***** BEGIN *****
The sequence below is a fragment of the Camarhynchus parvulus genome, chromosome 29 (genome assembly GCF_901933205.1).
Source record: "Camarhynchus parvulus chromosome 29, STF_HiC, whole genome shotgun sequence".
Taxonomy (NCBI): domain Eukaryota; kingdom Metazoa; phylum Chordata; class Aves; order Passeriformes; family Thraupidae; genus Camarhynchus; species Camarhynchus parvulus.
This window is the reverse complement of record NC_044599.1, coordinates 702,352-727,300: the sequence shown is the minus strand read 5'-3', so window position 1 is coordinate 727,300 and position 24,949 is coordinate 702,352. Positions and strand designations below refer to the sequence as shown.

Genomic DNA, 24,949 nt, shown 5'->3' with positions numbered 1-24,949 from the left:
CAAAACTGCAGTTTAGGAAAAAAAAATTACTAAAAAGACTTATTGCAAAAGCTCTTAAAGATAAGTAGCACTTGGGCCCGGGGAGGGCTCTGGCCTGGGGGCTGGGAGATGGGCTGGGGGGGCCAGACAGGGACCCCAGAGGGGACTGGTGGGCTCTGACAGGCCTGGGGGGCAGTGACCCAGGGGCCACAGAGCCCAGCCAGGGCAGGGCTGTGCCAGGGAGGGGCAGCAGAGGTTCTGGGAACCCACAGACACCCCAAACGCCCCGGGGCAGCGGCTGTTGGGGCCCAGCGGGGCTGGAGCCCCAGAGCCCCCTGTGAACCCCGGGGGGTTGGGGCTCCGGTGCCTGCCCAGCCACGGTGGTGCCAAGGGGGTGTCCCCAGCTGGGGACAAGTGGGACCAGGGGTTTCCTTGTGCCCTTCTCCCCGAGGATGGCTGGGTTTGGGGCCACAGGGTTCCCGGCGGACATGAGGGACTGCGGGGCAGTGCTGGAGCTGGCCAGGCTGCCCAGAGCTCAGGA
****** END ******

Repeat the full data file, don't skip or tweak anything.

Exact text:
The sequence below is a fragment of the Camarhynchus parvulus genome, chromosome 29 (genome assembly GCF_901933205.1).
Source record: "Camarhynchus parvulus chromosome 29, STF_HiC, whole genome shotgun sequence".
Taxonomy (NCBI): domain Eukaryota; kingdom Metazoa; phylum Chordata; class Aves; order Passeriformes; family Thraupidae; genus Camarhynchus; species Camarhynchus parvulus.
This window is the reverse complement of record NC_044599.1, coordinates 702,352-727,300: the sequence shown is the minus strand read 5'-3', so window position 1 is coordinate 727,300 and position 24,949 is coordinate 702,352. Positions and strand designations below refer to the sequence as shown.

Genomic DNA, 24,949 nt, shown 5'->3' with positions numbered 1-24,949 from the left:
CAAAACTGCAGTTTAGGAAAAAAAAATTACTAAAAAGACTTATTGCAAAAGCTCTTAAAGATAAGTAGCACTTGGGCCCGGGGAGGGCTCTGGCCTGGGGGCTGGGAGATGGGCTGGGGGGGCCAGACAGGGACCCCAGAGGGGACTGGTGGGCTCTGACAGGCCTGGGGGGCAGTGACCCAGGGGCCACAGAGCCCAGCCAGGGCAGGGCTGTGCCAGGGAGGGGCAGCAGAGGTTCTGGGAACCCACAGACACCCCAAACGCCCCGGGGCAGCGGCTGTTGGGGCCCAGCGGGGCTGGAGCCCCAGAGCCCCCTGTGAACCCCGGGGGGTTGGGGCTCCGGTGCCTGCCCAGCCACGGTGGTGCCAAGGGGGTGTCCCCAGCTGGGGACAAGTGGGACCAGGGGTTTCCTTGTGCCCTTCTCCCCGAGGATGGCTGGGTTTGGGGCCACAGGGTTCCCGGCGGACATGAGGGACTGCGGGGCAGTGCTGGAGCTGGCCAGGCTGCCCAGAGCTCAGGA